Q. Until you actually play somebody else from the SEC, did you take note of the fact that the SEC actually went 4-0 yesterday? Florida was a 10 seed and won. Are you rooting for the other teams, if you’re not playing them, in the conference?
SKYLAR MAYS: I think we as players who went through the conference understand how tough the conference is, and I think it’s good to see all these other teams do well and survive and advance, and I think it just shows how tough the SEC is. You know, we want the best for the league.

Q. Skylar, maybe you could address how has the transition coaching-wise worked in games? Are you hearing different voices? Do all the assistants have a ton of input? Logistically how is it working, how is it different?
SKYLAR MAYS: It’s definitely different just hearing a different voice as the head guy, but I think Coach Wade gave all the assistant coaches somewhat of freedom throughout the year, so it’s not foreign for us to hear Coach Heiar or Coach Armstrong outside of Coach Benford. I think these guys do a great job of listening to everybody and taking the big takeaway and applying it on the court.

Q. Kavell, Maryland has got a couple of big guys, almost two of them twin guys. How difficult do they look on tape to match up with?
KAVELL BIGBY-WILLIAMS: It’s going to be a pretty good match-up. Obviously they’re great players, and like I said, I’m looking forward to the match-up. I know they’re physical, big, long, athletic, so it’s going to be a good match-up, but I feel like me and Naz, we’re going to be prepared for them.

Q. Tremont, when Will was coaching, he seemed to signal a lot of plays during the game and communicating with you a lot. Just from watching the last couple games, doesn’t seem like anybody is doing that from the coaches. Are you doing a lot of the offense kind of on your own, what y’all have done all year? You’re basically calling it?
TREMONT WATERS: Yes, obviously in the huddle Coach Benford and the coaching staff are giving us plays to run and just basically on the fly, either I’ll call the play or Skylar will call a set just based on what we see. It’s just a read that we make pretty much throughout the game, and if things break down, Coach Benford calls a play.

Q. Is that working well?
TREMONT WATERS: Yeah, as long as we keep winning, it’s definitely working.

Q. Kavell, who did you think was the biggest, most physical SEC team that you guys went against this year? And is it going to be a similar experience to playing Maryland?
KAVELL BIGBY-WILLIAMS: I feel teams like Alabama, Florida are pretty physical, Mississippi State with all the big guys on there. There’s a variety of teams that are pretty physical, but those teams were probably the ones that stood out the most to me.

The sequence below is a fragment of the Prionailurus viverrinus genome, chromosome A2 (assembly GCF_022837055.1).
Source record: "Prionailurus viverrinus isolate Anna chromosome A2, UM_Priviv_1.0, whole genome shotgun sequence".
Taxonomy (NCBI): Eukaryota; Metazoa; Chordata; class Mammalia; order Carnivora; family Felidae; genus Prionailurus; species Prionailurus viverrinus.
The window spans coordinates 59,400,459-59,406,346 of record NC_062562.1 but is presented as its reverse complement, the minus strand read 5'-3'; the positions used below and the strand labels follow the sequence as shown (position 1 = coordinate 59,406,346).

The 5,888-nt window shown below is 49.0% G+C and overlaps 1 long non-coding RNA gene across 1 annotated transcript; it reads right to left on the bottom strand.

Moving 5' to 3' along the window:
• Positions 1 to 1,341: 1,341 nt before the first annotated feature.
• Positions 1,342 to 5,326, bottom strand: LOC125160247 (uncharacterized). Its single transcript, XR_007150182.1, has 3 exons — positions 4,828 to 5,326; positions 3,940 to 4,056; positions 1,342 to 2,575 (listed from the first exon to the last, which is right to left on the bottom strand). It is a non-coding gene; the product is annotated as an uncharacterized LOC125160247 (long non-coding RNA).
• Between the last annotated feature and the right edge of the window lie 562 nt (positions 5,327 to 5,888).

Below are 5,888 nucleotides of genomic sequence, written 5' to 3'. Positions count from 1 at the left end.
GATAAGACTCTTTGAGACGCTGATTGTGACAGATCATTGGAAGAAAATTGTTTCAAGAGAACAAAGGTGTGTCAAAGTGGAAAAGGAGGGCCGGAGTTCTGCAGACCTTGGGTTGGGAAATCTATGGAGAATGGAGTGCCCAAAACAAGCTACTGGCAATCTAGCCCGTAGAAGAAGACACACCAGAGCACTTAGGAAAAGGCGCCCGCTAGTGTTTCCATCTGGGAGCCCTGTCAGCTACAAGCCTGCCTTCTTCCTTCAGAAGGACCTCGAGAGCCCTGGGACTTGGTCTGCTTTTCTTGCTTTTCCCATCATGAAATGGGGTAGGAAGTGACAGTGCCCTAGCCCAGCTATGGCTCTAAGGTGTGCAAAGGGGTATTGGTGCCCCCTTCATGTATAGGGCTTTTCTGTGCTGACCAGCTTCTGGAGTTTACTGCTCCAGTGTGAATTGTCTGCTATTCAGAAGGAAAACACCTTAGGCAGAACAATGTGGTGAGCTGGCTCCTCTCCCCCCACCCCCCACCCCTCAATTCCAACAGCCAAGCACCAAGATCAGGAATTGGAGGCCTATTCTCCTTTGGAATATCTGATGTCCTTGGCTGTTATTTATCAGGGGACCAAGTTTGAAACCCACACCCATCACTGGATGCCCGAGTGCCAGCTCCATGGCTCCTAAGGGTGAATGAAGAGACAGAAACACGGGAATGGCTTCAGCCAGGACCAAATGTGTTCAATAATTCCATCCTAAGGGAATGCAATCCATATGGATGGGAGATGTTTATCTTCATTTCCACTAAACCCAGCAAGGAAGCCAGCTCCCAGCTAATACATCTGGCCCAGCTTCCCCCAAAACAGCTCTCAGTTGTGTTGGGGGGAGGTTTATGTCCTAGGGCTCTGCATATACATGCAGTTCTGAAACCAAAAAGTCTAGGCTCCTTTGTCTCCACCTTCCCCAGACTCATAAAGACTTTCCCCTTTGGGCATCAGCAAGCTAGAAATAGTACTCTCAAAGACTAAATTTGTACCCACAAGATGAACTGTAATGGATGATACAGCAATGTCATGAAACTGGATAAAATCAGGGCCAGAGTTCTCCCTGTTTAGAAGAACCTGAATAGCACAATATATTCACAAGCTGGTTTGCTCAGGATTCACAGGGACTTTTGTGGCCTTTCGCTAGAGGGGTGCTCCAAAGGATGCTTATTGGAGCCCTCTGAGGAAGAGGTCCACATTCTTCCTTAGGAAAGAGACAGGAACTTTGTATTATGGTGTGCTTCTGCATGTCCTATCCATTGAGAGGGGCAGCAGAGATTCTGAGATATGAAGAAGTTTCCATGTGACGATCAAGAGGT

Q. Tre, you had seven assists yesterday, you did a good job being a floor general. How important is it for you to lead the team and not turn the ball over?
TREMONT WATERS: Well, as a point guard I feel like that’s my job. When we first started the season Coach Wade pretty much said that the ball is like the state of Louisiana, and if I turn the ball over, then it’s not good for the state and obviously for our basketball program as a whole. That just goes to show that like we have to take care of the ball, obviously, if we want to win. So that’s just my job. I believe I live up to it, and I’m going to continue to do that for my team because they deserve it and we deserve it.

Q. Back to Tre, you were talking about how you’ve taken over a little bit of the play-calling, but is it new that after a time-out that you break the huddle and then have your own little huddle as a team? Is that something new or is that something you’ve done all year?
TREMONT WATERS: No, we’ve pretty much done that all year. We pretty much go out after we hear the play called and the defensive schemes and everything and based off what Coach is saying, we go out and just say it again, so we keep it fresh in our minds, so we know what we’re doing when the play starts.

Q. You guys shot a lot of threes. I know you’re not playing Wofford, but have you seen Fletcher Magee shoot? And I wonder if you’re envious of the freedom he has to shoot threes all day long.
SKYLAR MAYS: Wofford was actually the first team I played in my college career, so I’m very familiar with Fletcher Magee. And he’s having an unbelievable season and accomplishing great things. I watched them yesterday, they beat Seton Hall, so he’s a terrific player.

Q. Skylar, have there been points in games like this last game where y’all’s lead went down a little bit and then Florida where you lost the lead where you were thinking, I wonder what Coach Wade would do at this moment or what he would do at that time?